Diplomatic Immunity for Human Trafficking – Parosha Chandran

29 Sep 2021

We are pleased to announce that Parosha Chandran has been asked to assist with a test case before U.K. Supreme Court concerning the question of diplomatic immunity. See below for further information

Diplomatic Immunity for Human Trafficking:

I am honoured to announce that I have been asked to act as Counsel for the United Nations Special Rapporteur on Trafficking in Persons (UNSR), Professor Siobhán Mullally, in the upcoming crucial test case before the U.K. Supreme Court concerning the question of diplomatic immunity and whether it can shield a serving diplomat, who trafficked and exploited a domestic migrant worker in the U.K, from civil or employment tribunal proceedings for victim compensation.

The UNSR has been given permission to intervene in the proceedings by way of written legal submissions as an interested third party. It is a privilege to be working with her.

The key question the Supreme Court will decide Is whether the diplomat’s employment of the Appellant, whom the diplomat had trafficked into the U.K. and had exploited for domestic servitude, constituted a “commercial activity exercised…outside his official functions” within the meaning of Article 31(1)(c) of the Vienna Convention on Diplomatic Relations 1961, as enacted into domestic law by s.2(1) Diplomatic Privileges Act 1964.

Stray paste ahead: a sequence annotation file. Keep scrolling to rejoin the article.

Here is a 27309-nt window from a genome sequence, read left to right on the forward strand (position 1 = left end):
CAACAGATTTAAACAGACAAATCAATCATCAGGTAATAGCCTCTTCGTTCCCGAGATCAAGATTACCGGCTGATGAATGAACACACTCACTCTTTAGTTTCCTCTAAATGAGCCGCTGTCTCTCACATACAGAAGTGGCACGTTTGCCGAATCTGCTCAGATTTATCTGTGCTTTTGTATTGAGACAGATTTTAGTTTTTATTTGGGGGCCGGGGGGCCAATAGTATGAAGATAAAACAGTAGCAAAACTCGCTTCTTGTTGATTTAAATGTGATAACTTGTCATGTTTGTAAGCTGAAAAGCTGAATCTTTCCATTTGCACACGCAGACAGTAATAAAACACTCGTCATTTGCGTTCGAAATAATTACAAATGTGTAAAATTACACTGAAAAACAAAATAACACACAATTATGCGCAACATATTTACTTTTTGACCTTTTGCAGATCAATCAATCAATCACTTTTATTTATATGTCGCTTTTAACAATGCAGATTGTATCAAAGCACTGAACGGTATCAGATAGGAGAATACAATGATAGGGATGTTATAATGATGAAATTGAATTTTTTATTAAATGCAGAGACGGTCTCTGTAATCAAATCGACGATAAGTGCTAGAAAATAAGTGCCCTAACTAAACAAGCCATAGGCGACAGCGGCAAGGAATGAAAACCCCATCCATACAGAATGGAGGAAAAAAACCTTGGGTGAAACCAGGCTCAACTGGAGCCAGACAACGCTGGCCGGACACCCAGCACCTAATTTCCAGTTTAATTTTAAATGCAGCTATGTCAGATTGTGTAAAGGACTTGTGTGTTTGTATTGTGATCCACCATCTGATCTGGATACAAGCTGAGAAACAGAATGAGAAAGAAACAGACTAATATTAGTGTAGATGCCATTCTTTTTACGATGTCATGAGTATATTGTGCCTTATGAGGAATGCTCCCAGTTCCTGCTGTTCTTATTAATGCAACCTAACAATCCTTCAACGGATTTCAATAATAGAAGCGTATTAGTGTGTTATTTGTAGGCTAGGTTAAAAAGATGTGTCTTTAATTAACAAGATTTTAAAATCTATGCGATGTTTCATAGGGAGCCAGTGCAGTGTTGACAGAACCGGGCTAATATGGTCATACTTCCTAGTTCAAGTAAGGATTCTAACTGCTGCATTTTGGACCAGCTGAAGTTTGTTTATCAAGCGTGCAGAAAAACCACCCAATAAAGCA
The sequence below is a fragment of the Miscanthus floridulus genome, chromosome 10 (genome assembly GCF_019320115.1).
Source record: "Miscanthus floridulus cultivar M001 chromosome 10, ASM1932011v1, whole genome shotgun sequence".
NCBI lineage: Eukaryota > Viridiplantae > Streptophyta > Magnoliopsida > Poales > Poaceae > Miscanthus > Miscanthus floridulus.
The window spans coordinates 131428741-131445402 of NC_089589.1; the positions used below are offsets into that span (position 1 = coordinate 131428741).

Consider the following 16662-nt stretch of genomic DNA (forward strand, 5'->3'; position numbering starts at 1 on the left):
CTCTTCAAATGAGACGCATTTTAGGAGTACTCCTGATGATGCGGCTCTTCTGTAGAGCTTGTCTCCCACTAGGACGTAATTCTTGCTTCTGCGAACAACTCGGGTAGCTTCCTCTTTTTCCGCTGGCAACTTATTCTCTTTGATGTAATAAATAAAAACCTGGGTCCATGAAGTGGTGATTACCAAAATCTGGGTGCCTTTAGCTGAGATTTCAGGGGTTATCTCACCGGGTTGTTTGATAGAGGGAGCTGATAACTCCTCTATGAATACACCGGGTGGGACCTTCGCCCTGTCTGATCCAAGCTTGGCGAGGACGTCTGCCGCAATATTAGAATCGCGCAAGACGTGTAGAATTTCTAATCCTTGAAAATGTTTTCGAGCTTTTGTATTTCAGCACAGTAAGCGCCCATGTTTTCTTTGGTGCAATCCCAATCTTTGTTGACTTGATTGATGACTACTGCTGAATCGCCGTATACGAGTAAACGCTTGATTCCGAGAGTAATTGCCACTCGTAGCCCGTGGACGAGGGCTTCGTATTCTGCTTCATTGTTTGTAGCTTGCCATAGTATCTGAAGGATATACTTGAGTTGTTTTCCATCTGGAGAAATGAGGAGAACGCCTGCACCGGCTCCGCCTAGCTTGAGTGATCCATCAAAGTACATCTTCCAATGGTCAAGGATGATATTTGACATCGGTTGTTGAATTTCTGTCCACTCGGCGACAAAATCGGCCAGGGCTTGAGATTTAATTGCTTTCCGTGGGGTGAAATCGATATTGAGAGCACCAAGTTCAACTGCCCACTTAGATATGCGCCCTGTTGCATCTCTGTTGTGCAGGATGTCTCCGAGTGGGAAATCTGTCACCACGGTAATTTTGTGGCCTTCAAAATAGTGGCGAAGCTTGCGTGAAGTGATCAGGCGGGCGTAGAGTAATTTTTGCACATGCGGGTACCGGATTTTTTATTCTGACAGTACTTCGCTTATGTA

An Employment Tribunal had answered this question in the affirmative, finding that diplomatic immunity did not apply and that the serving diplomat could indeed be sued for civil damages by the trafficked worker in her compensation claim against him in the UK’s employment courts. The diplomat successfully appealed the finding in the Employment Appeal Tribunal however, which essentially decided that the trafficking of the domestic migrant worker did not constitute “a commercial activity”, that diplomatic immunity therefore applied to shield the diplomat and the worker’s claim against him for damages could not be brought. The trafficked worker has appealed against that finding in her case before the Supreme Court.

The case will be heard next month on 13 October 2021 and judgment will be handed down some time thereafter.

The case will undoubtedly set a precedent that will affect the rights of vulnerable migrant workers employed by diplomats in this country and abroad and will have worldwide influence. The contribution of the UNSR as an Intervener could not be more significant.

I thank the UNSR Professor Siobhán Mullally for her critical leadership in the field and for instructing me to act for her.

I am pleased to be instructed in the Intervener’s case by the excellent Raja Rajeswaran Uruthiravinayagan and his team at Duncan Lewis Solicitors Ltd.

I thank my chambers One Pump Court Chambers and to The Dickson Poon School of Law for their support.

The case in the Supreme Court is called Wong v Basfar (it was Basfar v Wong in the court below).

Here is the Employment Appeal Tribunal decision, where it was found that diplomatic immunity prevented a civil claim against a serving diplomat. This is the decision under appeal before the Supreme Court.


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